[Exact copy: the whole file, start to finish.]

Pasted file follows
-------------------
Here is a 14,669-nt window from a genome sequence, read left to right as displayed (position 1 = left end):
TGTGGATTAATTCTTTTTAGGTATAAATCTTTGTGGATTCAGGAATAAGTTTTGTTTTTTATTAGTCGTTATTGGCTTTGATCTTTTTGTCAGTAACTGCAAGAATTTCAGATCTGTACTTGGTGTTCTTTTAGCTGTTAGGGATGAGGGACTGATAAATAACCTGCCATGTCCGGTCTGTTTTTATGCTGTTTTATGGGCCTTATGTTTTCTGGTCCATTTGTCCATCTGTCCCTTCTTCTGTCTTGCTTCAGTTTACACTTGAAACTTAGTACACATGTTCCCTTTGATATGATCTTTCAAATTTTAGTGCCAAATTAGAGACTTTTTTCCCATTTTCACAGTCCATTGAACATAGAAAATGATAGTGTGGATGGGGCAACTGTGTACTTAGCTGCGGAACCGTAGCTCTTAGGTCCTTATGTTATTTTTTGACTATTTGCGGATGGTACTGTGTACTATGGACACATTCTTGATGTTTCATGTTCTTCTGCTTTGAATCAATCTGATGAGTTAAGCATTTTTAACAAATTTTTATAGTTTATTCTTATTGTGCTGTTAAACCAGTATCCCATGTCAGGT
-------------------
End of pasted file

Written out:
Here is a 14,669-nt window from a genome sequence, read left to right as displayed (position 1 = left end):
TGTGGATTAATTCTTTTTAGGTATAAATCTTTGTGGATTCAGGAATAAGTTTTGTTTTTTATTAGTCGTTATTGGCTTTGATCTTTTTGTCAGTAACTGCAAGAATTTCAGATCTGTACTTGGTGTTCTTTTAGCTGTTAGGGATGAGGGACTGATAAATAACCTGCCATGTCCGGTCTGTTTTTATGCTGTTTTATGGGCCTTATGTTTTCTGGTCCATTTGTCCATCTGTCCCTTCTTCTGTCTTGCTTCAGTTTACACTTGAAACTTAGTACACATGTTCCCTTTGATATGATCTTTCAAATTTTAGTGCCAAATTAGAGACTTTTTTCCCATTTTCACAGTCCATTGAACATAGAAAATGATAGTGTGGATGGGGCAACTGTGTACTTAGCTGCGGAACCGTAGCTCTTAGGTCCTTATGTTATTTTTTGACTATTTGCGGATGGTACTGTGTACTATGGACACATTCTTGATGTTTCATGTTCTTCTGCTTTGAATCAATCTGATGAGTTAAGCATTTTTAACAAATTTTTATAGTTTATTCTTATTGTGCTGTTAAACCAGTATCCCATGTCAGGT